After House of Echo, tenor saxophonist Jacques Schwarz-Bart completely flipped the script, leading a spirited quartet – Aaron Goldberg on the Rhodes plus bassist Or Bareket and drummer Ari Hoenig – through a series of jazz variations on well-known Shabbat themes. Goldberg really made that Rhodes sing with his robust neoromantic chords and cascades in the opening number, which Schwarz-Bart had obviously written for acoustic piano.

The saxophonist’s duet with Hoenig on Adon Olam was as poignant as it was propulsive; it was also the only other moment in the set where Schwarz-Bart’s reinventions of these old Jewish themes took on a particularly solemn tinge. Where John Zorn and his posse, or Uri Gurvich will take ancient cantorial melodies to similarly otherworldly places, Schwarz-Bart’s shtick is to make catchy, toe-tapping, early 60s Prestige Records-style postbop out of them.

Oseh Shalom was almost unrecognizable until he backed away from a sizzling, perfectly articulated, Coltrane-esque series of arpeggios to reveal the theme. He prefaced his version of the foundational Passover litany Ma Nishtana with similarly apt commentary on migrations, forced and otherwise, happening around the world in this era. Much as there was plenty of relentless good cheer in the rest of the set, it would have helped if Schwarz-Bart had stayed away from the pedalboard and the cheesy octave and pitch-shifting patches that only ramped up the schmaltz factor.

The show was staged by Paris Jazz Club, the indispensable website which maintains an exhaustive concert calendar for Paris and the surrounding area: it’s absolutely essential if you want to find out what’s happening, especially off the beaten path. House of Echo continue on tour tomorrow night, Jan 17 at 8 PM, opening for pianist Florian Pelissier’s quintet and then psychedelic Afropop bassist Bibi Tanga & the Selenites at L’Astral, 305 rue St.-Catherine Ouest in Montreal. Cover is $28.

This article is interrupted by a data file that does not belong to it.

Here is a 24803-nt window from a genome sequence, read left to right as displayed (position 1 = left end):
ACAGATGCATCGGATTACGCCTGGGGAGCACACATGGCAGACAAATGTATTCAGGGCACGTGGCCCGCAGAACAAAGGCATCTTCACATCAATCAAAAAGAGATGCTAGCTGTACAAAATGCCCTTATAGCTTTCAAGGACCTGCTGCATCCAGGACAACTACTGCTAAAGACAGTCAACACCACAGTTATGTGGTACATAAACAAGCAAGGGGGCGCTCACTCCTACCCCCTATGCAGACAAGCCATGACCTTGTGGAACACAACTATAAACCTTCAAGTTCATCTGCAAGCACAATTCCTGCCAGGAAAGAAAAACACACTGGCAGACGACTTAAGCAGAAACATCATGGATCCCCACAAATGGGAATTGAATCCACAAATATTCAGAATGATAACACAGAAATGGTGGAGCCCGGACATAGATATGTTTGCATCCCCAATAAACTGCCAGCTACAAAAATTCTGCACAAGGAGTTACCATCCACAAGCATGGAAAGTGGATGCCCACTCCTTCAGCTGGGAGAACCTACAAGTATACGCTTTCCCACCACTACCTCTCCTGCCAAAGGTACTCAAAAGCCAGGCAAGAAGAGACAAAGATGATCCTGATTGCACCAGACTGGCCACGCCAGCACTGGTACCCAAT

January 16, 2019 Posted by | concert, jazz, Live Events, Music, music, concert, New York City, review, Reviews | , , , , , , , , , , , , , , , , , , , , , , , , , , , , , , , | Leave a comment

Jean-Michel Pilc’s Essential Combines Great Wit and Great Chops

Jazz pianist Jean-Michel Pilc’s new live solo album Essential is just out on Motéma, and it’s a match of astonishing chops and playful wit, in fact, one of Pilc’s best creations. A defiant advocate of pure improvisation, the way Pilc takes both original and classic themes, deconstructs them or reconstructs them, all the while making them up on the spot, is extremely entertaining. As he explains, literally everything here is improvised with the exception of one in a series of fascinating miniatures titled Etude-Tableaux – and that one Pilc came up with only a few days before he recorded this concert. The cd version of this album features features not only live concert material but also a video of a special private performance from the two-night stand where this material was recorded.